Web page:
February 2, 2009

WSU-EWU Meger?

Challenging economic times are a great opportunity for people to consider options that may not be as appealing when things are flush.

Take higher education for example: the state’s university system appears headed for big cuts so maybe mergers should be discussed. Sources tell me that WSU President Elston Floyd has contacted several Spokane area business people sounding them out about whether Wazzu should absorb Eastern Washington University. Not a new idea---big school takes over a smaller university that has several excellent programs, is located near a larger population center with more potential for growth and is definitely suffering from a leadership void. It’s also not the first time that WSU has set its sights on Eastern.

Is this a serious move? Unknown at this point because no one is really sure how the legislature will treat EWU. Nor is it clear whether the suggestion will be taken seriously in Olympia. But the folks at Eastern are aware of Dr. Floyd’s inquiries of Spokane’s key players are not taking any chances. They’ve done their homework and have their communications plan ready should the financial situation become worse and the idea of a WSU at Cheney move beyond releasing a few trial balloons.

I’d hate to see this happen for a variety of reasons---not the least of which is that Eastern’s my undergrad alma mater. But WSU can’t be blamed for at least thinking of ways to deliver its services better and more efficiently.

So what do you think? Is it time that higher education mergers be given serious consideration? Or should each school just try to take care of what it already has?

January 13, 2009

No Planning for Spokane City Bond Issue

When a multi-million dollar bond issue is placed on a ballot there are usually constituents ready to persuade voters that spending that kind of cash is a good idea. Not so with the City of Spokane’s $19.5 million dollar proposal you’ll see on March 10th.

The City’s calling it a capital improvement measure that is vital to public safety. Storing criminal evidence, euthanizing wayward pets, providing judges nicer offices and building a better police shooting range are nice ideas. But there’s been zero ground work laid that might persuade the needed 60% majority that these four things out rank the City's other needs.
Here’s what $19.5 million buys: A new police department evidence building, a new municipal court building, a new animal shelter and a new law enforcement firing range. See the problem? A campaign centered on crime, courts, cops and euthanizing wayward cats and canines is a tough sell. This bond issue has no natural support beyond the City Council and the Mayor who historically only campaign for their own re-election.

Voters also don't really know whether these projects are even necessary because the City has no strategic capital spending plan. This means we have no idea what else might be needed or how these four multi-million dollar items rank in priority. It's almost as if they've been picked out of thin air. City Councilman Mike Allen has been pleading with his colleagues for more than a year to create a strategic capital improvement plan before putting anything else on the ballot. Allen believes, correctly, that deciding what projects the City needs and then prioritizing them will at least give voters a reason to consider saying yes---especially in the current economic client. But his pleas have been ignored.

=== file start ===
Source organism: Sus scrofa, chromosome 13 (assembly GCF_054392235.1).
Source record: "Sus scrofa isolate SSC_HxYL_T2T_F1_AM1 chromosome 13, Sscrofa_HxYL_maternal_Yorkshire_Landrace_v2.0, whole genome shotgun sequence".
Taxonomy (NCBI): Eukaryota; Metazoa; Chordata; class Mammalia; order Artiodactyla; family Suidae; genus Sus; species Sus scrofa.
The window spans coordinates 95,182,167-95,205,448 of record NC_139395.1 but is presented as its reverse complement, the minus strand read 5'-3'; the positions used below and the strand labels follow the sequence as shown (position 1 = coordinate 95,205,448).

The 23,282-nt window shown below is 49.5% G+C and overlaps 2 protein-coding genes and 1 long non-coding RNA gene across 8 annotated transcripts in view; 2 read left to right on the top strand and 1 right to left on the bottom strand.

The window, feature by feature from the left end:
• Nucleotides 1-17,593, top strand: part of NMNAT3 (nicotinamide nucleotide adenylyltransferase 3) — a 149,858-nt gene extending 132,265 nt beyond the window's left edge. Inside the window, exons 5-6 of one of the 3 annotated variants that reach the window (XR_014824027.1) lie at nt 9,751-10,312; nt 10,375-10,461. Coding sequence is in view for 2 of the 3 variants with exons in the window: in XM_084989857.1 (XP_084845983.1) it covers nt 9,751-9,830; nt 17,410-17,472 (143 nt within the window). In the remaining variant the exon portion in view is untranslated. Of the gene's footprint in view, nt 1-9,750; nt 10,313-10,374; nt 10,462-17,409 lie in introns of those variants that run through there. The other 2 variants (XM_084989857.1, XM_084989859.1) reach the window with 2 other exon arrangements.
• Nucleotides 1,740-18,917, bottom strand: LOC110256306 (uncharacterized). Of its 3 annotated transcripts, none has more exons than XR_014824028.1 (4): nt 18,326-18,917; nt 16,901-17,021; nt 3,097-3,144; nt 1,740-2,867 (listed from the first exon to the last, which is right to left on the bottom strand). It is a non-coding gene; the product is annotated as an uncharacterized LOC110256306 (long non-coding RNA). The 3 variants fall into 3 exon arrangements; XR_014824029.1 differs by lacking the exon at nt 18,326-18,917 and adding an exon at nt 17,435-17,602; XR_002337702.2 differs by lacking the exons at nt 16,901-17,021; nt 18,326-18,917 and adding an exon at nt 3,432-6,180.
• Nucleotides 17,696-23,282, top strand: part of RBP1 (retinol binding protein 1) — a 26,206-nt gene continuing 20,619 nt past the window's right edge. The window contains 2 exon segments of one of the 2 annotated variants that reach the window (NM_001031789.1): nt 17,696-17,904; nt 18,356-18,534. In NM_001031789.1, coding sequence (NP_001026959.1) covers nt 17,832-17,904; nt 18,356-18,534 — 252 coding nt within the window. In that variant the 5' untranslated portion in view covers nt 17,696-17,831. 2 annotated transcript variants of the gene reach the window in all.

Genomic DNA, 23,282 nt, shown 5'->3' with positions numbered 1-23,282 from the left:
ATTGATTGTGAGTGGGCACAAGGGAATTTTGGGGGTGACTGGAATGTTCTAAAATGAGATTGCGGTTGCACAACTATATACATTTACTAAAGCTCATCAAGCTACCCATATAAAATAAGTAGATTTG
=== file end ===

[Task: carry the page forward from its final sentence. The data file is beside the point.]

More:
Bond issues are tough to begin with let alone when they're thrown to voters with no campaign plan, no fund raising strategy and no messages that resonate with voters. And did I mention that School District 81 is running a $28 million bond issue that same day?

It’s a good thing I’ve never written fiction because I’m not clever enough to make up this stuff.

January 5, 2009

Something New

I really had to stop and think for a bit when my friend Mark Keas of MDI Marketing asked me a couple of weeks ago whether I’d be interested in playing a reporter on a TV commercial for a local car dealer. Don’t misunderstand: I have no problems with commercials---they paid my salary for about 30 years. And while I gladly took the loot the ads provided I didn’t have to worry about whether they were clever, effective, ethical or actually worked. That was always someone else’s problem. But I quickly concluded that taking a chance and trusting another professional’s judgment was the right thing to do. So now the microphone---a rather large one at that---is in the other hand.

Was it a tough decision? No. I’ve seen Mark’s work, his client is reputable and I was familiar with the production crew. It really came down to whether a former news guy was ready to step back in front of the camera but on another side of the business. I was also curious to see what it was like pitching a product instead of just reporting on one. I’ve been out of the news business for two years now and the spot was not pretending to be part of any identifiable newscast so I had no ethical dilemma. And selling something instead of just talking about it?

The comments have been generally positive---the lighting was good, we had a well written script, the crew was easy to work with, Mark’s idea was clever and the editing was superb. I even had one person say he bought a car because of the commercial. So I’d definitely like to shoot another spot if the client and the agency are happy.

But all through this I’ve kept in mind what my old EWU Professor Howard Hopf said on numerous occasions: “It ain’t creative unless it sells!”

So my question is: Are we creative?